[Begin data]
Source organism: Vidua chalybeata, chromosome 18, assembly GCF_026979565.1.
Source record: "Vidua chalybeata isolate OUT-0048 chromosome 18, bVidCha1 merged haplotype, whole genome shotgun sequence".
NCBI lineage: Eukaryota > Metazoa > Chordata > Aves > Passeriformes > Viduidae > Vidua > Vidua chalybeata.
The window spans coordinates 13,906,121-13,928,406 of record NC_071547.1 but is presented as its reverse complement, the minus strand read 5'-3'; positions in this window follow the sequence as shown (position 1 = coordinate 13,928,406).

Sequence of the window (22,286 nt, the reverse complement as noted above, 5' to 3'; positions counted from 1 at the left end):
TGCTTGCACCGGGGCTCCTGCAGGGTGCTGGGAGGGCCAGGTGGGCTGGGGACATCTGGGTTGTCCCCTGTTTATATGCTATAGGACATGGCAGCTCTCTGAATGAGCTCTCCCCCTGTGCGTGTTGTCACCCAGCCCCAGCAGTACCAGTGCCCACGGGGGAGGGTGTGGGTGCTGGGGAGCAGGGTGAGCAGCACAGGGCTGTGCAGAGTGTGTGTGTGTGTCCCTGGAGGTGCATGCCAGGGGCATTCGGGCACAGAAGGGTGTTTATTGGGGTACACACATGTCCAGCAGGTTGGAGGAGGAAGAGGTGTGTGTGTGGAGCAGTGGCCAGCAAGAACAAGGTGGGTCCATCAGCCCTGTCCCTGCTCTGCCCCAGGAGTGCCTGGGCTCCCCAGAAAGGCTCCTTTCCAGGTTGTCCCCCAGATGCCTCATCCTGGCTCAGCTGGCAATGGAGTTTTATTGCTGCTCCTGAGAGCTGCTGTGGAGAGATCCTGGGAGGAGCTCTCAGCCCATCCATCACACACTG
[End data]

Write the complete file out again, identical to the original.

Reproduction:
Source organism: Vidua chalybeata, chromosome 18, assembly GCF_026979565.1.
Source record: "Vidua chalybeata isolate OUT-0048 chromosome 18, bVidCha1 merged haplotype, whole genome shotgun sequence".
NCBI lineage: Eukaryota > Metazoa > Chordata > Aves > Passeriformes > Viduidae > Vidua > Vidua chalybeata.
The window spans coordinates 13,906,121-13,928,406 of record NC_071547.1 but is presented as its reverse complement, the minus strand read 5'-3'; positions in this window follow the sequence as shown (position 1 = coordinate 13,928,406).

Sequence of the window (22,286 nt, the reverse complement as noted above, 5' to 3'; positions counted from 1 at the left end):
TGCTTGCACCGGGGCTCCTGCAGGGTGCTGGGAGGGCCAGGTGGGCTGGGGACATCTGGGTTGTCCCCTGTTTATATGCTATAGGACATGGCAGCTCTCTGAATGAGCTCTCCCCCTGTGCGTGTTGTCACCCAGCCCCAGCAGTACCAGTGCCCACGGGGGAGGGTGTGGGTGCTGGGGAGCAGGGTGAGCAGCACAGGGCTGTGCAGAGTGTGTGTGTGTGTCCCTGGAGGTGCATGCCAGGGGCATTCGGGCACAGAAGGGTGTTTATTGGGGTACACACATGTCCAGCAGGTTGGAGGAGGAAGAGGTGTGTGTGTGGAGCAGTGGCCAGCAAGAACAAGGTGGGTCCATCAGCCCTGTCCCTGCTCTGCCCCAGGAGTGCCTGGGCTCCCCAGAAAGGCTCCTTTCCAGGTTGTCCCCCAGATGCCTCATCCTGGCTCAGCTGGCAATGGAGTTTTATTGCTGCTCCTGAGAGCTGCTGTGGAGAGATCCTGGGAGGAGCTCTCAGCCCATCCATCACACACTG